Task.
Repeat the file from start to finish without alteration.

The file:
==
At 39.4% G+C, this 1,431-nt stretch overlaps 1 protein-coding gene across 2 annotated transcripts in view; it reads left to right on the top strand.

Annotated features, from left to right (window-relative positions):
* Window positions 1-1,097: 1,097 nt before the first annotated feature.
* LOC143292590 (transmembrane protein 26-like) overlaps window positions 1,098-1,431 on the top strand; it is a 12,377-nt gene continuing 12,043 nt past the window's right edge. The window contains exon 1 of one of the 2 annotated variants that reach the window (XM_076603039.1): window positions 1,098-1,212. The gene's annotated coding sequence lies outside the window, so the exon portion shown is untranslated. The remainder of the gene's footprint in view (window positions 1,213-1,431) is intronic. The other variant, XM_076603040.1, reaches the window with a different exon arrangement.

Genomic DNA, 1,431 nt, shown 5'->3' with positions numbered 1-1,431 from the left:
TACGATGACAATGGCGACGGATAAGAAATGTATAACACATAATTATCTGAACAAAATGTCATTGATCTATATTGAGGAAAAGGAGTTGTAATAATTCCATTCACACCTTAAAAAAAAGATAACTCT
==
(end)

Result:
At 39.4% G+C, this 1,431-nt stretch overlaps 1 protein-coding gene across 2 annotated transcripts in view; it reads left to right on the top strand.

Annotated features, from left to right (window-relative positions):
* Window positions 1-1,097: 1,097 nt before the first annotated feature.
* LOC143292590 (transmembrane protein 26-like) overlaps window positions 1,098-1,431 on the top strand; it is a 12,377-nt gene continuing 12,043 nt past the window's right edge. The window contains exon 1 of one of the 2 annotated variants that reach the window (XM_076603039.1): window positions 1,098-1,212. The gene's annotated coding sequence lies outside the window, so the exon portion shown is untranslated. The remainder of the gene's footprint in view (window positions 1,213-1,431) is intronic. The other variant, XM_076603040.1, reaches the window with a different exon arrangement.

Genomic DNA, 1,431 nt, shown 5'->3' with positions numbered 1-1,431 from the left:
TACGATGACAATGGCGACGGATAAGAAATGTATAACACATAATTATCTGAACAAAATGTCATTGATCTATATTGAGGAAAAGGAGTTGTAATAATTCCATTCACACCTTAAAAAAAAGATAACTCT